Sustainability issues have long been regarded as an afterthought, or as a ancillary plugin tacked onto a wider business model. Approaching sustainability with such a mindset is a recipe for disaster, as sustainability has become a core requirement in all aspects of business planning. By focusing on sustainable business models, firms are able to mitigate a host of risk factors. This reduced risk profile in turn translates into easier access to capital, as sustainable investment portfolios have rapidly become must haves for both private and public sector investors.
Sustainability can be a daunting concept, especially for legacy firms: it is easy to get wrong, and its benefits are often not immediately apparent. Lauren Turner, research and outreach coordinator at Canadian Business Ethics Research Network (CBERN) highlights this conundrum.
“The price of sustainability sends managers spinning when they are faced with the up-front capital expenses and slow pay-back period for retrofits, consultants, bench-marking, GHG reductions, and certifications. What they forget is that there are monetary benefits recouped along the way; reduced difficulty in securing debt financing, improved ability to issue equity, increased trust from key stakeholders, government rebates, and many others.
This is in addition to the long-term energy savings and general cost reductions that sustainable firms enjoy for many years after initial investments are made. Though it may seem counter-intuitive, the numbers definitively show that it pays to be sustainable, and that it will cost more in the long-run if firms ignore trends and refuse to change.”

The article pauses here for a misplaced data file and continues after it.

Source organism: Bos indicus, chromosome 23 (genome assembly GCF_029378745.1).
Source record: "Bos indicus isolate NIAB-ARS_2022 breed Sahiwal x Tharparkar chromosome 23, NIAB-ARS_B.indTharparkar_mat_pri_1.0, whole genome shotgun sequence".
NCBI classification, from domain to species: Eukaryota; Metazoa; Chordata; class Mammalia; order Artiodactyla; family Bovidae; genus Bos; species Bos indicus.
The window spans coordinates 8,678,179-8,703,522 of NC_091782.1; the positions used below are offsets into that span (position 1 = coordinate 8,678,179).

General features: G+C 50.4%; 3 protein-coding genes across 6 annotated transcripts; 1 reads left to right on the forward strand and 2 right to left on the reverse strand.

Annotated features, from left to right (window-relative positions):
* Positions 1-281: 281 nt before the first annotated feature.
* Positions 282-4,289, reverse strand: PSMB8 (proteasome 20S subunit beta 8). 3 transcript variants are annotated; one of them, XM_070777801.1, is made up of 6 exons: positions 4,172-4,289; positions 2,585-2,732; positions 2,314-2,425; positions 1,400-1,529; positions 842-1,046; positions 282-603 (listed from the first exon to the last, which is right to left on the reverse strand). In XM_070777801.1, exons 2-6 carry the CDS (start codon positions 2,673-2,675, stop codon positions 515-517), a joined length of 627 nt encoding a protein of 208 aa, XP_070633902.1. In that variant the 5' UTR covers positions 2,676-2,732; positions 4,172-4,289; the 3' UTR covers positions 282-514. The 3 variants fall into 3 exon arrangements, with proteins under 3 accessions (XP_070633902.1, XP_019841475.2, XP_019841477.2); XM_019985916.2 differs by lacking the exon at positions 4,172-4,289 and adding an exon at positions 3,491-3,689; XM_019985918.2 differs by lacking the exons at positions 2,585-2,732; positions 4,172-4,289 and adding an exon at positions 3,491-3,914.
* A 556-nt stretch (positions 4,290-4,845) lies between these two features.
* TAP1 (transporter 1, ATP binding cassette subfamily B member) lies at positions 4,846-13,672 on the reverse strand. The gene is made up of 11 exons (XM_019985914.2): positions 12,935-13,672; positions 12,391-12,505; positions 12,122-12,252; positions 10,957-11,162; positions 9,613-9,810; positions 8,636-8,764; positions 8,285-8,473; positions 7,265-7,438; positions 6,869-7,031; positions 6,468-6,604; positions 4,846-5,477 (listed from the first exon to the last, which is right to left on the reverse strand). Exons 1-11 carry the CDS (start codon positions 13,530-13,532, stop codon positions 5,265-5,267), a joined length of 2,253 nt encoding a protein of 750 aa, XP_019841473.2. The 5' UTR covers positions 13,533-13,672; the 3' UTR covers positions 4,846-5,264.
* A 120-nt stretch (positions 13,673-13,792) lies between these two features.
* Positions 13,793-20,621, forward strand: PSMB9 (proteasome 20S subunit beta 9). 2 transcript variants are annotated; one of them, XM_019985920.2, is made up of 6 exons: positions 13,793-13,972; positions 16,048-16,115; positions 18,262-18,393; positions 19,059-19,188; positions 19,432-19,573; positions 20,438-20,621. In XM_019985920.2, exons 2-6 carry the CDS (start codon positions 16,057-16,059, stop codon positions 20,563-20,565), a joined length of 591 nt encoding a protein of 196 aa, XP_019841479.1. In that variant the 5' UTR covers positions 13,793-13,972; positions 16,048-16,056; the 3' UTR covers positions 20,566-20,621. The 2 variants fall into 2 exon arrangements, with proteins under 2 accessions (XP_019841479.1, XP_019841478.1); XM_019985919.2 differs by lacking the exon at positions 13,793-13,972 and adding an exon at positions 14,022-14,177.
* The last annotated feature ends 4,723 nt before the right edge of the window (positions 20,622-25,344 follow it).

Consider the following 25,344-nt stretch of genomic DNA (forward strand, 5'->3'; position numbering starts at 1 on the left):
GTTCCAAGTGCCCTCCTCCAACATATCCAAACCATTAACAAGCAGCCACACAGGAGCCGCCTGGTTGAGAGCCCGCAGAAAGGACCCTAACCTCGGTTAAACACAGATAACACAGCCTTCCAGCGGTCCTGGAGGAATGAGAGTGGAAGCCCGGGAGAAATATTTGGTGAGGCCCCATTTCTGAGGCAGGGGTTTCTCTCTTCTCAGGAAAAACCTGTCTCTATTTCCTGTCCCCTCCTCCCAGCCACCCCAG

Businesses employing sustainable practices are linked to superior stakeholder engagement, as a focus on transparency leads companies to better report their aims and strategies to stakeholders, thus reducing informational asymmetry. Increased confidence among stakeholders and customers in turn insulates sustainable companies from social, environmental, political and other risk factors.
This is especially important given the rise of ecologically and socially responsible consumption habits. Companies which have not made sustainability a core consideration in their business strategy are at risk from consumer backlash, as well as unable to access the growing sustainable investment sector. Brendan May of Weber Shandwick Worldwide noted back in 2007 that “for an investment industry whose main currency is risk, social and environmental short-term abuse no longer adds up to an attractive investment opportunity.”
By coupling basic assessment measures with sustainability related concepts, investors now have a new perspective with which to assess companies along five traditional considerations:
- Product /Service Offering: Are the company’s products / services sustainably sourced and produced via sustainable business practices?
- Financial Track Record: Have all of the firm’s business sustainability risks been taken into consideration in past and future reporting?
- Competitive Differentiation: Is the company an industry leader or laggard when it comes to sustainable practices?